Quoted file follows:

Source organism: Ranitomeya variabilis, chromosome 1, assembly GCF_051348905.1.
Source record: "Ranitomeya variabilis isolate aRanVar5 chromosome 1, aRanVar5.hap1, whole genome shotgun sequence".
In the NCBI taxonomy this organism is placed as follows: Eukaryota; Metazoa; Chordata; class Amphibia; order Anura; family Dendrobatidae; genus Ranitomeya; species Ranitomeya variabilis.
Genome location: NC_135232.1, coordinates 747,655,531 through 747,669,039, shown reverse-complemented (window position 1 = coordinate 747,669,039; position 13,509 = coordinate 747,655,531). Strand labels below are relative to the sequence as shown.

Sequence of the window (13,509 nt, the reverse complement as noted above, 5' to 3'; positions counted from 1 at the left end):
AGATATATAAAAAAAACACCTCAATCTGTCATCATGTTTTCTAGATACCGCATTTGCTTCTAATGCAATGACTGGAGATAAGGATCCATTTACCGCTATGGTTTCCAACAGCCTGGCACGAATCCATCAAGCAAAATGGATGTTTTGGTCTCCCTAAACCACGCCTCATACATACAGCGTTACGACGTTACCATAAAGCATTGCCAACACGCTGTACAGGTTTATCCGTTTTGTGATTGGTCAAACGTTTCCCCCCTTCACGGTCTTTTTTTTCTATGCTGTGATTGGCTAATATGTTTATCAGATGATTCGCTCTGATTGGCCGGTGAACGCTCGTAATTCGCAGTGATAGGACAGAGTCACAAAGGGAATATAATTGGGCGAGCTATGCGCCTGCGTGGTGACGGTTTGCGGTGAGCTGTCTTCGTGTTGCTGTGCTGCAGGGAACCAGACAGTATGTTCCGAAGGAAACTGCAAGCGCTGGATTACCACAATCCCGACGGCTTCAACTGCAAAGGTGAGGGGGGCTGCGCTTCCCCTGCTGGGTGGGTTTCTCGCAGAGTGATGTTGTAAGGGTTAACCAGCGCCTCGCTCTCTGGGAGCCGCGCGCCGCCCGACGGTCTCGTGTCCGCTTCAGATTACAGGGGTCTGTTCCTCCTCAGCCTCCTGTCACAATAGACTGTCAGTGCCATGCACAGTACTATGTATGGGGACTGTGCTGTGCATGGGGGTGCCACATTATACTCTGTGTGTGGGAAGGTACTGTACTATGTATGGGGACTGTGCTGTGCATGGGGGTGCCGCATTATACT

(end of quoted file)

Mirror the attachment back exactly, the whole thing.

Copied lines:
Source organism: Ranitomeya variabilis, chromosome 1, assembly GCF_051348905.1.
Source record: "Ranitomeya variabilis isolate aRanVar5 chromosome 1, aRanVar5.hap1, whole genome shotgun sequence".
In the NCBI taxonomy this organism is placed as follows: Eukaryota; Metazoa; Chordata; class Amphibia; order Anura; family Dendrobatidae; genus Ranitomeya; species Ranitomeya variabilis.
Genome location: NC_135232.1, coordinates 747,655,531 through 747,669,039, shown reverse-complemented (window position 1 = coordinate 747,669,039; position 13,509 = coordinate 747,655,531). Strand labels below are relative to the sequence as shown.

Sequence of the window (13,509 nt, the reverse complement as noted above, 5' to 3'; positions counted from 1 at the left end):
AGATATATAAAAAAAACACCTCAATCTGTCATCATGTTTTCTAGATACCGCATTTGCTTCTAATGCAATGACTGGAGATAAGGATCCATTTACCGCTATGGTTTCCAACAGCCTGGCACGAATCCATCAAGCAAAATGGATGTTTTGGTCTCCCTAAACCACGCCTCATACATACAGCGTTACGACGTTACCATAAAGCATTGCCAACACGCTGTACAGGTTTATCCGTTTTGTGATTGGTCAAACGTTTCCCCCCTTCACGGTCTTTTTTTTCTATGCTGTGATTGGCTAATATGTTTATCAGATGATTCGCTCTGATTGGCCGGTGAACGCTCGTAATTCGCAGTGATAGGACAGAGTCACAAAGGGAATATAATTGGGCGAGCTATGCGCCTGCGTGGTGACGGTTTGCGGTGAGCTGTCTTCGTGTTGCTGTGCTGCAGGGAACCAGACAGTATGTTCCGAAGGAAACTGCAAGCGCTGGATTACCACAATCCCGACGGCTTCAACTGCAAAGGTGAGGGGGGCTGCGCTTCCCCTGCTGGGTGGGTTTCTCGCAGAGTGATGTTGTAAGGGTTAACCAGCGCCTCGCTCTCTGGGAGCCGCGCGCCGCCCGACGGTCTCGTGTCCGCTTCAGATTACAGGGGTCTGTTCCTCCTCAGCCTCCTGTCACAATAGACTGTCAGTGCCATGCACAGTACTATGTATGGGGACTGTGCTGTGCATGGGGGTGCCACATTATACTCTGTGTGTGGGAAGGTACTGTACTATGTATGGGGACTGTGCTGTGCATGGGGGTGCCGCATTATACT